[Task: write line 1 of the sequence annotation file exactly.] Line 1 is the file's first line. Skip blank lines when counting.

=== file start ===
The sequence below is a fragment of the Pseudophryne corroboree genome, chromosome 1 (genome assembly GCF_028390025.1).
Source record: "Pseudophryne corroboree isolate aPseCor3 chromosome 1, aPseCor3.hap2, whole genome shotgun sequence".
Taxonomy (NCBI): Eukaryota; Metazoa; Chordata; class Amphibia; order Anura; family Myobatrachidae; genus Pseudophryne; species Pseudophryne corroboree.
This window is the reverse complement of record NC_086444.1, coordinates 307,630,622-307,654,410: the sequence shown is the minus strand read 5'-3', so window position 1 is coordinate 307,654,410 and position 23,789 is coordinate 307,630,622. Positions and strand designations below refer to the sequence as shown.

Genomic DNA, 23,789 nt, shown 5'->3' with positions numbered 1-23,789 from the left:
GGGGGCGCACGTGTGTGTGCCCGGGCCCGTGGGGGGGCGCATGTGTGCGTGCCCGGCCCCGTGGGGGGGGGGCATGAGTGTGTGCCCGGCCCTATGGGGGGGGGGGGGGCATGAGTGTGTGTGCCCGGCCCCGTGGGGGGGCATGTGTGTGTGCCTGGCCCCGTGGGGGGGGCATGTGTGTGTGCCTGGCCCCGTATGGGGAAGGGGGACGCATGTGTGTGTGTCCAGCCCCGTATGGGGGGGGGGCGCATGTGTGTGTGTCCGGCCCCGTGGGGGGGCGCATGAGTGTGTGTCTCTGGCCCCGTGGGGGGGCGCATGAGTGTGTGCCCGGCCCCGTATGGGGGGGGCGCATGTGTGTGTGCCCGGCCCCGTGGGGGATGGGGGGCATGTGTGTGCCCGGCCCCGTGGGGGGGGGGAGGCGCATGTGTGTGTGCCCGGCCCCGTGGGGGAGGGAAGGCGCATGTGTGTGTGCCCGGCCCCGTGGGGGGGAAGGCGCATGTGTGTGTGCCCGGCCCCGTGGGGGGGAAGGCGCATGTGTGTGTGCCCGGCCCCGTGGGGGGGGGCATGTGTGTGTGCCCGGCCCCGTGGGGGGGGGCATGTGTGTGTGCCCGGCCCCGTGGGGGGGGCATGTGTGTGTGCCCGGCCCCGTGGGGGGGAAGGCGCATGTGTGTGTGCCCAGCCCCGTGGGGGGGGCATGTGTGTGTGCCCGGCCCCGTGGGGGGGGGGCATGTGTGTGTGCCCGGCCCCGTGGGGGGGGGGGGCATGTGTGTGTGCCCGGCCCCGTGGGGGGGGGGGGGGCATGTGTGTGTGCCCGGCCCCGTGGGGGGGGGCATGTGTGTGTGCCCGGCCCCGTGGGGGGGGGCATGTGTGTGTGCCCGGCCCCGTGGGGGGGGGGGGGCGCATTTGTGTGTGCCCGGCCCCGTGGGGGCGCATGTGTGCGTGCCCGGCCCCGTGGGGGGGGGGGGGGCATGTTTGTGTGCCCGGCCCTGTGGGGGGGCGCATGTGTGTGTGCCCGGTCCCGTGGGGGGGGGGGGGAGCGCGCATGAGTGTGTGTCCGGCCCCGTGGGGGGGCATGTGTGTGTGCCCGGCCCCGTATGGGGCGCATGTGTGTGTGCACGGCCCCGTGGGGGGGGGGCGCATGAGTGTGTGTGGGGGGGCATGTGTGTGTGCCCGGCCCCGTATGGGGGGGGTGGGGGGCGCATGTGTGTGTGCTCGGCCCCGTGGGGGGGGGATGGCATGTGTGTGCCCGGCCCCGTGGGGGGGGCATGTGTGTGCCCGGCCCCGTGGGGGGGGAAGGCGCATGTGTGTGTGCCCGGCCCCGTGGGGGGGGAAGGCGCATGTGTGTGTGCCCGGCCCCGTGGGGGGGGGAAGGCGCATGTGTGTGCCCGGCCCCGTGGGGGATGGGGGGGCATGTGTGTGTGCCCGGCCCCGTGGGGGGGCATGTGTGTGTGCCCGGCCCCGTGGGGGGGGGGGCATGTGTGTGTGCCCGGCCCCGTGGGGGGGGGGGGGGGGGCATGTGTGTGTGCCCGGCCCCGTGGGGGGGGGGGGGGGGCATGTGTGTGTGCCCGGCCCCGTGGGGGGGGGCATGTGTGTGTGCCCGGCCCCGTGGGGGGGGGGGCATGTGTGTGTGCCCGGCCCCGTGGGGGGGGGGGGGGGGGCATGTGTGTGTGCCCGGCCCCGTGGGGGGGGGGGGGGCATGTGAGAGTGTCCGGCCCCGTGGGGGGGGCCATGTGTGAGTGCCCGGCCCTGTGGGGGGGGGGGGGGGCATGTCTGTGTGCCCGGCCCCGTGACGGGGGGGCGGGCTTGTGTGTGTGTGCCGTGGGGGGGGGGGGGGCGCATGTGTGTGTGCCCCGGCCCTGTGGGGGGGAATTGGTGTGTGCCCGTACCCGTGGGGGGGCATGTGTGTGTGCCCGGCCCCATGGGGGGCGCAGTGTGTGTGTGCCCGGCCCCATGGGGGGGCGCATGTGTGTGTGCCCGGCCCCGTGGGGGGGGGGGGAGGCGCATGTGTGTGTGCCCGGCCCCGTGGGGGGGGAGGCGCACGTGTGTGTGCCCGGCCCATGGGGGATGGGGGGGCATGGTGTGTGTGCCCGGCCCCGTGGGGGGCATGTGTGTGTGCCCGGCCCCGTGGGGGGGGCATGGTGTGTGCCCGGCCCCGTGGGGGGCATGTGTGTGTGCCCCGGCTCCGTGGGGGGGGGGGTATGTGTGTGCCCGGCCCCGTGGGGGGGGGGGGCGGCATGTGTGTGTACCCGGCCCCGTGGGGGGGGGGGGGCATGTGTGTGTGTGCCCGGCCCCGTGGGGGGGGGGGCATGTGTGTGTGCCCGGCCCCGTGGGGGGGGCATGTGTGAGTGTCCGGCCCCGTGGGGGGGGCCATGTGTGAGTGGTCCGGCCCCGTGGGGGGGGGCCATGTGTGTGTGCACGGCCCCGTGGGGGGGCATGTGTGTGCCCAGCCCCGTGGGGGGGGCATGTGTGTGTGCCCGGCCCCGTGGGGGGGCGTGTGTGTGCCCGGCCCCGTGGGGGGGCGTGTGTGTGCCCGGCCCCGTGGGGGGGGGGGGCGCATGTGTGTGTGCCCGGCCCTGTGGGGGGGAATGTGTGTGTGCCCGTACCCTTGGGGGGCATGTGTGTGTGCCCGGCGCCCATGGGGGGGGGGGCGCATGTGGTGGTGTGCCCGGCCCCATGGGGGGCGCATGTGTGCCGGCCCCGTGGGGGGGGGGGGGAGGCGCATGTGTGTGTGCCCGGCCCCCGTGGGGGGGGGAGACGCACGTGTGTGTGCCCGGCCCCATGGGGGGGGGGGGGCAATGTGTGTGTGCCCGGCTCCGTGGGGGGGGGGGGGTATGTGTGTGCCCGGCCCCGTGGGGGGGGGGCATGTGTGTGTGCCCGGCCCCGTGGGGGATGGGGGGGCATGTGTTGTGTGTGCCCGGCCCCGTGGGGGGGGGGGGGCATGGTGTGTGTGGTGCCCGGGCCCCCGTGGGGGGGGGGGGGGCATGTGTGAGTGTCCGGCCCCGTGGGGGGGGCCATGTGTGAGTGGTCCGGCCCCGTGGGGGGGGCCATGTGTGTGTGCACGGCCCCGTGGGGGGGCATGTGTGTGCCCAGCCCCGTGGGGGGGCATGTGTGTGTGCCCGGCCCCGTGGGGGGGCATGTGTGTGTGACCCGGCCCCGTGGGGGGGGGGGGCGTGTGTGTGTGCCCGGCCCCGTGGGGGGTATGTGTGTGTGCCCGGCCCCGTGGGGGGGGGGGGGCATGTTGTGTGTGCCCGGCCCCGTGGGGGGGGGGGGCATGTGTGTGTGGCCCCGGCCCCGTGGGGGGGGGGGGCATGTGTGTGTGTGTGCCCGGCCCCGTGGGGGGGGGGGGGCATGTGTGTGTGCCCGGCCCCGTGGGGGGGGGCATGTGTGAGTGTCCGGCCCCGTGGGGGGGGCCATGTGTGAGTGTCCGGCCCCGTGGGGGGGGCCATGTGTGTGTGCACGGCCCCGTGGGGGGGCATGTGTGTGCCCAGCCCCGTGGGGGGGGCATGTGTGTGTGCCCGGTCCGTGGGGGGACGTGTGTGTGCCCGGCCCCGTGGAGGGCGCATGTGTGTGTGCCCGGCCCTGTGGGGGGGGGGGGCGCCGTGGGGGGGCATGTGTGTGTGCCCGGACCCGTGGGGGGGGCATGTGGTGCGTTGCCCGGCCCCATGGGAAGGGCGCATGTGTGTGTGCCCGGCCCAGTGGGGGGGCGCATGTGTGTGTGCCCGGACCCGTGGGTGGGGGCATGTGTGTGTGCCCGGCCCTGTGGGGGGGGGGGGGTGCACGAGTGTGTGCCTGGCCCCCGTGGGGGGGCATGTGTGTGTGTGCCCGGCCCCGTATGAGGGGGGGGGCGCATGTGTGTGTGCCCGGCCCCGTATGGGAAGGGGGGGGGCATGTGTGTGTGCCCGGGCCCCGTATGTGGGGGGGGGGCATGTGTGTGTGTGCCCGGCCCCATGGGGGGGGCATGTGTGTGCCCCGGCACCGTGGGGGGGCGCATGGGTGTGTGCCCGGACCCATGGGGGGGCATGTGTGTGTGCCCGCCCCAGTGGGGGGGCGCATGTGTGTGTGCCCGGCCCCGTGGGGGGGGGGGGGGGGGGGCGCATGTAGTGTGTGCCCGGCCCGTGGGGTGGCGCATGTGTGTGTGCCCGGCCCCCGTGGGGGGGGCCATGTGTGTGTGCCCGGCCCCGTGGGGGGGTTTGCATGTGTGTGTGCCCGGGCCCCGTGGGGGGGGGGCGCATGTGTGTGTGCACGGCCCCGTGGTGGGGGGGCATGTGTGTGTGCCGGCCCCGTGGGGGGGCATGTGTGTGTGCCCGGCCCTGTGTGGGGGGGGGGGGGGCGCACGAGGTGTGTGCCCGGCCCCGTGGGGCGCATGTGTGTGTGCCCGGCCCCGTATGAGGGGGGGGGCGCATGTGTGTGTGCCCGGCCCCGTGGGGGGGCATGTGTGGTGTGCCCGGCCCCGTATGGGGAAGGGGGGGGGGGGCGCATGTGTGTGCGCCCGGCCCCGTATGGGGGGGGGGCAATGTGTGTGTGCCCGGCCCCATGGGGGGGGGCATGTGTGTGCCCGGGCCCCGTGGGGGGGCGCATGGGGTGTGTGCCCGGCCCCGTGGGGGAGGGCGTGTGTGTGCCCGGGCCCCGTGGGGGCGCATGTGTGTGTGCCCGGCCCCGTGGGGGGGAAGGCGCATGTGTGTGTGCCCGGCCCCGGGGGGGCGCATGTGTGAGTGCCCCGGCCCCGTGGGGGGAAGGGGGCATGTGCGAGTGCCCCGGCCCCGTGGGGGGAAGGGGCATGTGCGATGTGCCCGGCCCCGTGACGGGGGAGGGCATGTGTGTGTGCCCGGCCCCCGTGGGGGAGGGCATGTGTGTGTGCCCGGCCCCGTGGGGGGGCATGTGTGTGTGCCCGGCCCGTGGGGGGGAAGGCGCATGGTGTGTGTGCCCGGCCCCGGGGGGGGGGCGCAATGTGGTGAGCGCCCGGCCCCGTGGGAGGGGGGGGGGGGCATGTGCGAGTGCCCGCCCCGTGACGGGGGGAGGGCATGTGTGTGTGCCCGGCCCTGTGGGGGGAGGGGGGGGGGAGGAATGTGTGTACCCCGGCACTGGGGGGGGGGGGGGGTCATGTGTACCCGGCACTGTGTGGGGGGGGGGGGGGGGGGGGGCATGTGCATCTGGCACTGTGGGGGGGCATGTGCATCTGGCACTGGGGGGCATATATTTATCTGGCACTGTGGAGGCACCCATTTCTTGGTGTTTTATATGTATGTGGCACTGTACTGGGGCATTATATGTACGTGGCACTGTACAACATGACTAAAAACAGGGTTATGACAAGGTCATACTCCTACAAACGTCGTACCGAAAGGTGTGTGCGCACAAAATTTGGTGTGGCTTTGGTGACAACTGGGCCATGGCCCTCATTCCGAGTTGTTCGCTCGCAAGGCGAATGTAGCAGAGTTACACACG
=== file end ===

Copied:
The sequence below is a fragment of the Pseudophryne corroboree genome, chromosome 1 (genome assembly GCF_028390025.1).